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Into the Viper's Nest: Task Force 1 Fury and the Battle for Musa Qala [Hardcover]

Stephen Grey

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Book Description

1 Oct 2010

Recounts the dramatic three-day battle for the Taliban stronghold of Musa Qala that started on 7 December 2007. With a pre-battle population of fifteen to twenty thousand, Musa Qala was the only significant town held by the Taliban at that time. Attacking against two thousand Taliban fighters, who were heavily dug in after occupying the town for more than nine months, the International Security Assistance Force (ISAF) was spearheaded by Task Force 1 Fury: 1st Battalion, 508th Parachute Infantry Regiment, of the 82nd Airborne Division.
 
For the ISAF Musa Qala  was a target of immense importance; the Taliban had to be driven out and the town secured. With months of occupation to get ready, the Taliban were prepared to stand and fight. What resulted was one of the biggest and most terrible battles of the war.

 


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About the Author

Stephen Grey is a journalist based in London, best known for breaking the international exclusive story of the CIA's secret rendition program for which he won the 2005 Amnesty International Media Award and formed the basis for his book Ghost Plane. He is a former editor of the Sunday Times and continues to contribute there as well as the New York Times, Guardian, Times, Independent, and Newsweek.

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Customer Reviews

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Amazon.com: 4.1 out of 5 stars  9 reviews
8 of 8 people found the following review helpful
4.0 out of 5 stars Little known action in Afghanistan 27 Sep 2010
By Gregory Hope - Published on Amazon.com
Format:Hardcover
Outside of military circles perhaps, the battle at Musa Quala in December of 2007 got almost no coverage from the US media. I suspect this was in part due to the fact that there was no US Marine presence (no offense to the Marines but they do get more media coverage than the US Army) but also due to the fact that the high command wanted the operation to appear like something the Afghan Army played a major role in. According to the author they did not. My interest in the campaign and my previous knowledge of it is due to the fact that my son was serving in B company 1/508 during the battle. This book presents the background to the offensive, the combat experience of both British and US forces and also some thoughts on how the war in Afghanistan can be won or lost from a strategic standpoint. The book is well written and fast paced.
5 of 5 people found the following review helpful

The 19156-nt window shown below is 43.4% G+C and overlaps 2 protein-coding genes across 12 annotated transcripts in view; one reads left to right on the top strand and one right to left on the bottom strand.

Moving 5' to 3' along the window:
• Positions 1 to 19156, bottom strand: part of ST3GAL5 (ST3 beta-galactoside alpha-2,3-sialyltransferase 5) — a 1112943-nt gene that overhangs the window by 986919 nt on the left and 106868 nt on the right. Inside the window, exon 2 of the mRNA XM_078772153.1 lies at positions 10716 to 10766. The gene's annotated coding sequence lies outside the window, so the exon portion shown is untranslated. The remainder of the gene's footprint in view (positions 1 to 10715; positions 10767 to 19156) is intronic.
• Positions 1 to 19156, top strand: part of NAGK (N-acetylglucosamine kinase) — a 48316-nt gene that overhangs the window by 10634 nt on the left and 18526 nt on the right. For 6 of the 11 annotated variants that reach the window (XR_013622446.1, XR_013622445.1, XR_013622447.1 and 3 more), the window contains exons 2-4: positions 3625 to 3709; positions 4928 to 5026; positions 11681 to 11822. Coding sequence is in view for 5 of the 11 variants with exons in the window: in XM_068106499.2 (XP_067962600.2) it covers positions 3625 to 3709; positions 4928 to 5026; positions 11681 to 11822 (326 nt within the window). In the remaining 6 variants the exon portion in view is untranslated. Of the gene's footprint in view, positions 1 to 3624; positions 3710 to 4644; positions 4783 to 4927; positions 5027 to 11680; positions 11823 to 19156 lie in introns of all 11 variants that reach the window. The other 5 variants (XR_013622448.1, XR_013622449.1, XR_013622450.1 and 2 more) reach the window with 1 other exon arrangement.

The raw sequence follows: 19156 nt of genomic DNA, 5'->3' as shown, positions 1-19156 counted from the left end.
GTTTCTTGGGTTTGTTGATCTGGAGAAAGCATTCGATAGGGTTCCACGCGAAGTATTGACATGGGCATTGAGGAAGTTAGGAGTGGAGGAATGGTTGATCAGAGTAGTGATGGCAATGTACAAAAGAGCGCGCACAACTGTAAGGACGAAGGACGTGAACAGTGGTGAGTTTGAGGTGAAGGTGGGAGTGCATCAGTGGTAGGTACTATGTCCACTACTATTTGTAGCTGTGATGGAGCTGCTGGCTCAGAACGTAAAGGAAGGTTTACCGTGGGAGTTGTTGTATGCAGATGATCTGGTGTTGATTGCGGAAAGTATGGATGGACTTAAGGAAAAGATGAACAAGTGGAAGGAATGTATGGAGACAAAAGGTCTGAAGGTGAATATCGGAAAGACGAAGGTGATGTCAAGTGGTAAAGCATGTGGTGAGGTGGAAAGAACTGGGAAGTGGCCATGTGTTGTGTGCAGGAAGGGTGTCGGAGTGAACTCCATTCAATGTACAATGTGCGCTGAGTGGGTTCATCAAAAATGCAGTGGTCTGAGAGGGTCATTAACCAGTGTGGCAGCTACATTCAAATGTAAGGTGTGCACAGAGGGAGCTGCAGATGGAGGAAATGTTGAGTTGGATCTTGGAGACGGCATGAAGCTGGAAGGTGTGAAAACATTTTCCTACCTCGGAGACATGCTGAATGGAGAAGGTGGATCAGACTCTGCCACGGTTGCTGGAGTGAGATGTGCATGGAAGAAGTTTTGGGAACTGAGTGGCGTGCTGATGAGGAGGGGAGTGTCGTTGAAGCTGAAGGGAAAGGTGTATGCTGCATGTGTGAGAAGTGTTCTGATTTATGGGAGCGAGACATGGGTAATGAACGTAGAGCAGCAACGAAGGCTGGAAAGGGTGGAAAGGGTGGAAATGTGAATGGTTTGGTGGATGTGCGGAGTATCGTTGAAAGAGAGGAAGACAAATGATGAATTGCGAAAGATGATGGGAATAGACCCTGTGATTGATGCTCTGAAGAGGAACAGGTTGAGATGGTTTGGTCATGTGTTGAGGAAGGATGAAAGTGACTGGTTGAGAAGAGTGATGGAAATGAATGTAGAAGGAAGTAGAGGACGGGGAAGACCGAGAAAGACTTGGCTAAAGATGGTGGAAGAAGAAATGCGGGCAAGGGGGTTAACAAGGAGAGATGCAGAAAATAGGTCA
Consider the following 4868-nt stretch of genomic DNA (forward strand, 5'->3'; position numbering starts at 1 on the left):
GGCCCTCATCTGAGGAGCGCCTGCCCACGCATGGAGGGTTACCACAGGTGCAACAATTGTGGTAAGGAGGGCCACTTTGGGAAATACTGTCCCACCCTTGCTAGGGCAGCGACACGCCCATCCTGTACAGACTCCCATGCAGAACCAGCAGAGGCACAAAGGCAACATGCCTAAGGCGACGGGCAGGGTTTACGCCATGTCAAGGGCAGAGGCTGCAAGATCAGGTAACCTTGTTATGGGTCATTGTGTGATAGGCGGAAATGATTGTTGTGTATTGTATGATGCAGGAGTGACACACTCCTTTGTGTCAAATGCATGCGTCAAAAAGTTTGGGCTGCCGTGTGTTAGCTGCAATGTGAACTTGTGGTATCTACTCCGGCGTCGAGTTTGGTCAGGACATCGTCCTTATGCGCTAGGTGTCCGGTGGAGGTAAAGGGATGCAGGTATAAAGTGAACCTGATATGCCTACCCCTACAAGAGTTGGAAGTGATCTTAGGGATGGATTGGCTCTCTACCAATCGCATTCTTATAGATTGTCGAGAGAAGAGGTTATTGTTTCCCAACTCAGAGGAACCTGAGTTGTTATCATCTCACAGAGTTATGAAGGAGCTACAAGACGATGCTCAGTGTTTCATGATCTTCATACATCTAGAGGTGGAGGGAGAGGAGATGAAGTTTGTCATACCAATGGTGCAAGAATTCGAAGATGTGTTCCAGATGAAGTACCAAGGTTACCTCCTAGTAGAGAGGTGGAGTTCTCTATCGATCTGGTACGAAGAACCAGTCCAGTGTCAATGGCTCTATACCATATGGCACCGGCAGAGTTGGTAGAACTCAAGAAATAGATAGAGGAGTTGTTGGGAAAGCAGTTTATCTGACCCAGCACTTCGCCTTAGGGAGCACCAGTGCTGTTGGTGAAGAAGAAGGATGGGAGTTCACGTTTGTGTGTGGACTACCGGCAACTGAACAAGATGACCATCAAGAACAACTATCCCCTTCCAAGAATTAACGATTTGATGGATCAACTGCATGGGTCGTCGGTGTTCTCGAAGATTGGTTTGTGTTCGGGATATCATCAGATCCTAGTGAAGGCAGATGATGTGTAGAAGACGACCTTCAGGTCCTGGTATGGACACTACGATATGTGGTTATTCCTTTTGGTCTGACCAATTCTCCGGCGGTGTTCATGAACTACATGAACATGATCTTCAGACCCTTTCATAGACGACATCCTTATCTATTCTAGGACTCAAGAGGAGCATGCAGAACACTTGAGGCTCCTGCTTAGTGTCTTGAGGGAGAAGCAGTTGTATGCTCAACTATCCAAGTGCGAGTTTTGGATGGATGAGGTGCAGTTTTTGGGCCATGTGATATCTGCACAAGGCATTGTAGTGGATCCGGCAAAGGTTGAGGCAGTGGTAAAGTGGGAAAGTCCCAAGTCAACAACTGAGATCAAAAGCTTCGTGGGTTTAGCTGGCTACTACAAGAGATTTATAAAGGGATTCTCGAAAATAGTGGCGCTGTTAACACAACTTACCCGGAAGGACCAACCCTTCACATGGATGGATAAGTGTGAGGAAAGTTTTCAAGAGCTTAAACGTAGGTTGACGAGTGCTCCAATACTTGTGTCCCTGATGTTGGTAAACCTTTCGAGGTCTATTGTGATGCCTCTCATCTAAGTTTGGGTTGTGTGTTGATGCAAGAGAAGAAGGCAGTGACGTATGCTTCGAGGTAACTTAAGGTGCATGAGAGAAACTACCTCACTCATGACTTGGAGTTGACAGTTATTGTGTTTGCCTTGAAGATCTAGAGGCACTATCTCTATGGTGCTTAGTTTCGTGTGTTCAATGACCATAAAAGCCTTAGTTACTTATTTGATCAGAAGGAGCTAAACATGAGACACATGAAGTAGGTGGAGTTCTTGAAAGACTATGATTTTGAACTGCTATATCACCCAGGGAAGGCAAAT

3.0 out of 5 stars A Good First person Narrative 8 Dec 2012
By DevilDogOz - Published on Amazon.com
Verified Purchase
The disclaimer before I begin is that I'm on my third tour in Afghanistan, am staioned in Helmand Province, (where the book is set), and have been to Sangin, Musa Qa'lah and the other locations that the author writes about.

Overall this is a good book, well written, accurate in it's detail and the author gets it right in terms of how we operate. The great advantage of being a media embed is getting to work with and know your subjects and Grey did that; he conducted over 200 interviews in researching the book and put the stories to paper in a way that brings the reader as close to the experience as you can get (without actually enlisting!).

There are two weak points that kept this from being a 'five star' book - maps and pictures. There's not a single map or diagram in the book - and the reader trying to 'Google' up the map of Helmand and figure out what is where will be disappointed, particularly as many of the place/village names will not be spelled the same. Same complaint regarding the action; when Grey discusses the attack on Musa Qa'lah or Sangin, a diagram showing the plan of attack and where the battalions and companies maneuvered would work wonders to help the reader better understand the action - alas, no maps or diagrams... In the same vein, the dozen or so pages of pictures are almost an afterthought - there's not a single picture of any of the characters mentioned in the book, they don't support or enhance the narrative and the pictures used appear to be US Army 'stock' footage - most have credits from official Army photographers. The pictures are from all over Afghanistan, with virtually none from Helmand, the setting for the story.

If this book is reprinted, taking the time to get the maps and diagrams into the story will make it a collectible from this war; their absence makes this just a 'so-so' work.
4 of 4 people found the following review helpful
5.0 out of 5 stars Excellent ground level perspective of the war in Afghanistan 12 Nov 2010
By J. Rudy - Published on Amazon.com
Format:Hardcover